By a News Reporter-Staff News Editor at Life Science Weekly -- Investigators publish new report on Botany. According to news originating from As, Norway, by NewsRx correspondents, research stated, "Nanoscale zero-valent iron (nZVI) application is a promising technology for degradation of chlorinated contaminants in soil. Plants also play an important role in soil remediation and nZVI should not adversely affect plants growing on treated soils."
Our news journalists obtained a quote from the research from the Norwegian University of Life Sciences, "Large amounts of DDT are still found in certain soils and means to remediate these soils are limited. Our aims were to investigate the effect of nZVI on DDT degradation and evaluate possible negative effects of nZVI on plants. Columns with spiked (20 mg DDT kg(-1)) soil were percolated with nZVI (1 g nZVI L-1) and leached with five pore volumes of water to assess leaching of nZVI and residual toxicity of leachates and soil to plants using seed germination and plant growth tests (barley, flax). Addition of nZVI led to degradation of 45 % of the added DDT. Percolation with water significantly oxidized and transported iron through the columns. The first leachates had negative effects on plant development, but after leaching with 4 pore volumes, neither soil nor leachates affected plant negatively."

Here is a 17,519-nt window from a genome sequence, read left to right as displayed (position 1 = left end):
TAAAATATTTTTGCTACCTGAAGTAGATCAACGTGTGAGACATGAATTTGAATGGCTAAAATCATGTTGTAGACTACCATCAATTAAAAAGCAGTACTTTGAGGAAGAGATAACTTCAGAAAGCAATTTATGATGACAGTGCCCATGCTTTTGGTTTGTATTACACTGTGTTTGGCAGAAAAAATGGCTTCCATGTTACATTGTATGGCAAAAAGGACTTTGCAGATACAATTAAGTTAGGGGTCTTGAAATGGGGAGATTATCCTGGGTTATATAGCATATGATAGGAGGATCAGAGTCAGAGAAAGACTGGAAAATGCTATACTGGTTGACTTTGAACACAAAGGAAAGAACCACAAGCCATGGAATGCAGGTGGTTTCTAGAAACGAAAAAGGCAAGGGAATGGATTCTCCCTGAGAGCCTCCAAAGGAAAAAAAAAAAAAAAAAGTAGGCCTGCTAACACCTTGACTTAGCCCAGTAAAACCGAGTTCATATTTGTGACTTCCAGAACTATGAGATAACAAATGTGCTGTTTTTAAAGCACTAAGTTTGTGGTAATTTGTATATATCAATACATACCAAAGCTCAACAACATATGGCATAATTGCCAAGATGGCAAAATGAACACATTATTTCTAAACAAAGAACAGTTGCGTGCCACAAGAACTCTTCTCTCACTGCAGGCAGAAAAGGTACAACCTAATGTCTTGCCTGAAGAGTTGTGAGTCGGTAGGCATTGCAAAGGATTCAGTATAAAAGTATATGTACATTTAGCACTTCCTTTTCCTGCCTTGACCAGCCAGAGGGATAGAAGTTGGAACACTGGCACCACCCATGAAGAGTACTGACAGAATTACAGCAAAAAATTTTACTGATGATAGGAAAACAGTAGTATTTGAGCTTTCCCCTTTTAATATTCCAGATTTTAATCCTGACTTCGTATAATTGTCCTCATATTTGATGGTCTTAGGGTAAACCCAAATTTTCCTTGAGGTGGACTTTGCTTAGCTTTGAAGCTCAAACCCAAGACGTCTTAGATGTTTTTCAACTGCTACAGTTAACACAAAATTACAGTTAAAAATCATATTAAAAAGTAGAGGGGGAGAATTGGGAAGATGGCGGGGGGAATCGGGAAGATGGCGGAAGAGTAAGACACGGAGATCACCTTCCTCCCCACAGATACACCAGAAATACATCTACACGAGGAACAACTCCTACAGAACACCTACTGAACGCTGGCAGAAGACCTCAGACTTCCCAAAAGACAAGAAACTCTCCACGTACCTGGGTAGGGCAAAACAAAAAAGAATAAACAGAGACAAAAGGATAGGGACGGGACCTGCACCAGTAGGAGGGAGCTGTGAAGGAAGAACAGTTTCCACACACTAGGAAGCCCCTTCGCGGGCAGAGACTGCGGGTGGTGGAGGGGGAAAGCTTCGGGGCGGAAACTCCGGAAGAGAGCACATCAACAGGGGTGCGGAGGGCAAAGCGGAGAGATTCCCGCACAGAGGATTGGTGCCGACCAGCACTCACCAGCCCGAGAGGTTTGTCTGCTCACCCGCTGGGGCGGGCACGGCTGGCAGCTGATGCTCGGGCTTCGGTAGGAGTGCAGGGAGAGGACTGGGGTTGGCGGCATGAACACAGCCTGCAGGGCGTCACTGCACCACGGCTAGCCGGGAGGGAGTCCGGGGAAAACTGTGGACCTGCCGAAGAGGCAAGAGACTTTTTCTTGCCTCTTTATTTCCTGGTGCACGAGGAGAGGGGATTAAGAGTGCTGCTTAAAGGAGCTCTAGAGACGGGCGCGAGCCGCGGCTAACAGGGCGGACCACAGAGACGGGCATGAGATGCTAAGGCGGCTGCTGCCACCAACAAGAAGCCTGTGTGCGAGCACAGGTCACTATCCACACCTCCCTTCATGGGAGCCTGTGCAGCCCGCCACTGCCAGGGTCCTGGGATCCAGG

According to the news editors, the research concluded: "Conclusions nZVI is efficient for degradation of DDT and adverse effects of nZVI on plants seem ephemeral and are alleviated after oxidation mediated by percolating water."
For more information on this research see: Effects of nano-sized zero-valent iron on DDT degradation and residual toxicity in soil: a column experiment. Plant and Soil, 2013;368(1-2):189-200. Plant and Soil can be contacted at: Springer, Van Godewijckstraat 30, 3311 Gz Dordrecht, Netherlands. (Springer - www.springer.com; Plant and Soil - www.springerlink.com/content/0032-079x/)
The news correspondents report that additional information may be obtained from Y.S. El-Temsah, Norwegian University of Life Science, Dept. of Plant & Environm Sci, N-1432 As, Norway. Additional authors for this research include D.H. Oughton and E.J. Joner (see also Botany).
Keywords for this news article include: As, Norway, Europe, Botany
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